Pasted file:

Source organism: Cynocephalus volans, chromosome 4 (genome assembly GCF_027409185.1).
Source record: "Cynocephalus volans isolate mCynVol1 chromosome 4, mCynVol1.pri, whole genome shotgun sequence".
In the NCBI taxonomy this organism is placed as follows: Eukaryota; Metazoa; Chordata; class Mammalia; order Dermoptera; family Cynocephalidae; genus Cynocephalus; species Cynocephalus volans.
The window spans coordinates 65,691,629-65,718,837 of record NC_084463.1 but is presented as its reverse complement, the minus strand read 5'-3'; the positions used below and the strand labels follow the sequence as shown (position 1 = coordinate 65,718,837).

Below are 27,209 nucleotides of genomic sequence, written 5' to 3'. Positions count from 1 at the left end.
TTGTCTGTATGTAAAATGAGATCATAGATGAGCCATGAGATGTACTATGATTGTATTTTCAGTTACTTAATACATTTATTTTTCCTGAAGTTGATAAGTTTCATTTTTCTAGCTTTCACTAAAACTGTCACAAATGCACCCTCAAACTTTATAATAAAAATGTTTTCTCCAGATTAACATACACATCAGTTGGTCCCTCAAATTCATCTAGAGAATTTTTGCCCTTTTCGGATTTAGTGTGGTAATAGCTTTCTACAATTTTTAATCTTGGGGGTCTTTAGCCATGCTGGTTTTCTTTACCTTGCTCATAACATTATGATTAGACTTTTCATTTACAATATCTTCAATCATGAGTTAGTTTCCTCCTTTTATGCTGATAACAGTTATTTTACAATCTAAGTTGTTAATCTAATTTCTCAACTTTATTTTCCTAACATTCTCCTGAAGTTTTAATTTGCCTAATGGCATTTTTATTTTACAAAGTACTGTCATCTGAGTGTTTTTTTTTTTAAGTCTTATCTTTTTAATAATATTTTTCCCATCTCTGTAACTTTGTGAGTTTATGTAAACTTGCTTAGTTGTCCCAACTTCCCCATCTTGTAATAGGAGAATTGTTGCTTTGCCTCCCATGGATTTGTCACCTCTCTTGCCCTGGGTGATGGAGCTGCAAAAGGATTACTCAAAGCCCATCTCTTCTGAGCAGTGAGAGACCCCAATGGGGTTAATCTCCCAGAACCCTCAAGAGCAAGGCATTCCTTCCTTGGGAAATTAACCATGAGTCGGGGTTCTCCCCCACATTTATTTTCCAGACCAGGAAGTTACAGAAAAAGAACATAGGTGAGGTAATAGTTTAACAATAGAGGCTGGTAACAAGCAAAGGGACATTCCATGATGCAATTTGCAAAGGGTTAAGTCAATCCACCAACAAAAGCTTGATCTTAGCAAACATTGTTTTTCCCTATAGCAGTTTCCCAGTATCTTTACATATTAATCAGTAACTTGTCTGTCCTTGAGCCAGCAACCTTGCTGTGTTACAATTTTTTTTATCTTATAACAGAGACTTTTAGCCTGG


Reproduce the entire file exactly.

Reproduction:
Source organism: Cynocephalus volans, chromosome 4 (genome assembly GCF_027409185.1).
Source record: "Cynocephalus volans isolate mCynVol1 chromosome 4, mCynVol1.pri, whole genome shotgun sequence".
In the NCBI taxonomy this organism is placed as follows: Eukaryota; Metazoa; Chordata; class Mammalia; order Dermoptera; family Cynocephalidae; genus Cynocephalus; species Cynocephalus volans.
The window spans coordinates 65,691,629-65,718,837 of record NC_084463.1 but is presented as its reverse complement, the minus strand read 5'-3'; the positions used below and the strand labels follow the sequence as shown (position 1 = coordinate 65,718,837).

Below are 27,209 nucleotides of genomic sequence, written 5' to 3'. Positions count from 1 at the left end.
TTGTCTGTATGTAAAATGAGATCATAGATGAGCCATGAGATGTACTATGATTGTATTTTCAGTTACTTAATACATTTATTTTTCCTGAAGTTGATAAGTTTCATTTTTCTAGCTTTCACTAAAACTGTCACAAATGCACCCTCAAACTTTATAATAAAAATGTTTTCTCCAGATTAACATACACATCAGTTGGTCCCTCAAATTCATCTAGAGAATTTTTGCCCTTTTCGGATTTAGTGTGGTAATAGCTTTCTACAATTTTTAATCTTGGGGGTCTTTAGCCATGCTGGTTTTCTTTACCTTGCTCATAACATTATGATTAGACTTTTCATTTACAATATCTTCAATCATGAGTTAGTTTCCTCCTTTTATGCTGATAACAGTTATTTTACAATCTAAGTTGTTAATCTAATTTCTCAACTTTATTTTCCTAACATTCTCCTGAAGTTTTAATTTGCCTAATGGCATTTTTATTTTACAAAGTACTGTCATCTGAGTGTTTTTTTTTTTAAGTCTTATCTTTTTAATAATATTTTTCCCATCTCTGTAACTTTGTGAGTTTATGTAAACTTGCTTAGTTGTCCCAACTTCCCCATCTTGTAATAGGAGAATTGTTGCTTTGCCTCCCATGGATTTGTCACCTCTCTTGCCCTGGGTGATGGAGCTGCAAAAGGATTACTCAAAGCCCATCTCTTCTGAGCAGTGAGAGACCCCAATGGGGTTAATCTCCCAGAACCCTCAAGAGCAAGGCATTCCTTCCTTGGGAAATTAACCATGAGTCGGGGTTCTCCCCCACATTTATTTTCCAGACCAGGAAGTTACAGAAAAAGAACATAGGTGAGGTAATAGTTTAACAATAGAGGCTGGTAACAAGCAAAGGGACATTCCATGATGCAATTTGCAAAGGGTTAAGTCAATCCACCAACAAAAGCTTGATCTTAGCAAACATTGTTTTTCCCTATAGCAGTTTCCCAGTATCTTTACATATTAATCAGTAACTTGTCTGTCCTTGAGCCAGCAACCTTGCTGTGTTACAATTTTTTTTATCTTATAACAGAGACTTTTAGCCTGG